The Education Sector Reforms (ESR 2000-2003) is the Action Plan derived from a systematic consultative process which began in December 1999. The consultation has engaged over 500 people comprising, experts, civil society groups, private sector, NGOs, provincial governments, along with their Ministers and Governors. The three year Action Plan is embedded in a long term framework providing a direction which can withstand political changes, designed by a cross-section of stakeholders.
The Education Sector Reforms (ESR 2000-2003) included six programs to improve education performance in the areas of access and quality at all levels of the education system. The details of these programs are as under;
1. The Comprehensive Literacy and Poverty Reduction Program
The Comprehensive Literacy and Poverty Reduction Program was prepared by the Pakistan Literacy Commission. The Comprehensive Literacy and Poverty Reduction Program is based on an integrated non-formal basic education and functional literacy strategy. It caters to different age groups amongst vulnerable communities throughout the country where there is no formal education provision. The Non-Formal component of the Education Sector Reforms is a response to gender and development approaches for disadvantaged girls and boys, women and men. The program targets including nomads, refugees, working children, riverine communities, women and children in prisons and in Darul Amans.
This program has been designed for the poorest of the poor in Pakistan, extending education entitlements through flexible, quality oriented and area based approaches. The proposed program has three projects viz.,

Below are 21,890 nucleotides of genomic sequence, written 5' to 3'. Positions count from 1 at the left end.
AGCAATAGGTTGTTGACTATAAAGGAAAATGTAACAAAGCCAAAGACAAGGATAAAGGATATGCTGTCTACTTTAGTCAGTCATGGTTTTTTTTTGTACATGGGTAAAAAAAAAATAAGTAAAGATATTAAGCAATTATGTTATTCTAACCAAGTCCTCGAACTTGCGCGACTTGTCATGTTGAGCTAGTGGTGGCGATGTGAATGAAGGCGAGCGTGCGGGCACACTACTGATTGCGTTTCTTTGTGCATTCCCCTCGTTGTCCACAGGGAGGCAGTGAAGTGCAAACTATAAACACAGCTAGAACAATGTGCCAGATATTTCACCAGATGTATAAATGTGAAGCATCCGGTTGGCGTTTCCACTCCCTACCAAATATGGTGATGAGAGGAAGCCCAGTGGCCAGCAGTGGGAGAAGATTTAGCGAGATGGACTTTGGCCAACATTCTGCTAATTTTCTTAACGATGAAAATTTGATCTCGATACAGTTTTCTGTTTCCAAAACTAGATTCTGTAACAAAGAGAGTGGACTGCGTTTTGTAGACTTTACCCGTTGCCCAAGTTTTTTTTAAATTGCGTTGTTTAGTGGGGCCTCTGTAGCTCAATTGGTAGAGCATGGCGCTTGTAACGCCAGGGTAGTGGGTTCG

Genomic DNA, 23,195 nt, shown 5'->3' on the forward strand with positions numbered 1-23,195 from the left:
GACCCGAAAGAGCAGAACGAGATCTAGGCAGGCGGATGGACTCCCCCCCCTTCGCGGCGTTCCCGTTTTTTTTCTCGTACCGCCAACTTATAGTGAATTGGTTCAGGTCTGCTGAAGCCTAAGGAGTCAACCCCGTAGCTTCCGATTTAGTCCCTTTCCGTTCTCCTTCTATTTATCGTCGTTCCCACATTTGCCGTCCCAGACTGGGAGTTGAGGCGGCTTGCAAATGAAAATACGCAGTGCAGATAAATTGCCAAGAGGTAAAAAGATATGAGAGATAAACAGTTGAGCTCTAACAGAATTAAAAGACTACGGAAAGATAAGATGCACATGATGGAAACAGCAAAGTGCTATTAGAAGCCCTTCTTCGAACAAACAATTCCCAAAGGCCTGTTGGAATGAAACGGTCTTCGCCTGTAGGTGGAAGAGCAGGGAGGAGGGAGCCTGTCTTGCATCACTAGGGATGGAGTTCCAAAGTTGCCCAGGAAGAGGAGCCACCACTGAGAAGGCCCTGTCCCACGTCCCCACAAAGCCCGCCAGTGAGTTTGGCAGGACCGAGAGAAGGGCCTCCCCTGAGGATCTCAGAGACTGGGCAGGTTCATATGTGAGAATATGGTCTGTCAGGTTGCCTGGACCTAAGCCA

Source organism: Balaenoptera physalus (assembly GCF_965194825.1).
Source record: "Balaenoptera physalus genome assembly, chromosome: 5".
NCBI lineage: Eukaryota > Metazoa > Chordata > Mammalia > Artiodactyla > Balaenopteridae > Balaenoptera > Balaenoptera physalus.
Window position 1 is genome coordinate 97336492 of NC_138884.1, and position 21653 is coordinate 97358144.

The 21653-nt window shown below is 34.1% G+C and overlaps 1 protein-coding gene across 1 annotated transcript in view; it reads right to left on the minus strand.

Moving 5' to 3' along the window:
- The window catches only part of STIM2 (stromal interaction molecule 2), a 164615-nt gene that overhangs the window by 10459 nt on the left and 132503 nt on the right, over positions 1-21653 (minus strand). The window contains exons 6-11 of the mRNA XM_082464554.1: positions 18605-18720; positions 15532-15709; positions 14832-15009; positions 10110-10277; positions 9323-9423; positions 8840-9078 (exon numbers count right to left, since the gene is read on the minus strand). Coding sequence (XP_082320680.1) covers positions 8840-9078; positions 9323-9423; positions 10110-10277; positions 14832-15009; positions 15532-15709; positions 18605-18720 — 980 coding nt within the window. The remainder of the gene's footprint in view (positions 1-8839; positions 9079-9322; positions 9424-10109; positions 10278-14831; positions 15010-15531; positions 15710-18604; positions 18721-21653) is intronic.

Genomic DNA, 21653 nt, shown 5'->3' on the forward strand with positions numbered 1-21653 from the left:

- The Community Primary Schools Project (5-9 years age group)
- The Accelerated Community Primary Schools Project (10-14 years age group)
- The Women’s Literacy for Empowerment Project (women 15 + years age group)
2. Expansion of Primary /Elementary Education
Primary Education is important for eradication of illiteracy, promotion of equality amongst members of society; combating poverty and diseases. It serves as an instrument for development of national identity, and unity; pre-requisite for effective participation in politics, government and other nation building activities; understanding religious teachings; and for life long and continuing education. Furthermore, primary education has the highest rate of private and social return.
Status of primary education in Pakistan is not very encouraging both with respect to quality and quality of education. Universalization of Primary Education (UPE) is the most challenging milestone for the Government of Pakistan. The task is gigantic and concerted efforts are needed to raise the status of Primary Education in Pakistan with respect to both quantity and quality. To actualize this task, the proposed program has three projects viz.,
- Ordinance on Compulsory Primary Education
- Up-gradation of Physical Facilities – Consolidating Infrastructure for Quality EFA
- New Primary Schools
3. Introduction of Technical Stream at Secondary Level
Sustained socio-economic development is not possible by mere capital investment unless it is reinforced with proper supply of adequately trained scientific and technical workforce. A well-planned education system including technical and vocational education is, therefore, essential for economic development of a country.
To realize this vision, integration of skill development with general stream of education has been advocated in almost every policy document since 1947. To implement this concept, schools with various nomenclatures like Technical High Schools, Pilot High Schools and Comprehensive High Schools were established which offered vocational courses. All these efforts, however, could not make the desired impact due to inbuilt conceptual defects, lapses in implementation and in-sufficient sustained inputs. However, the concept of integration of vocational education and skill development programs into general stream of education has not been discarded.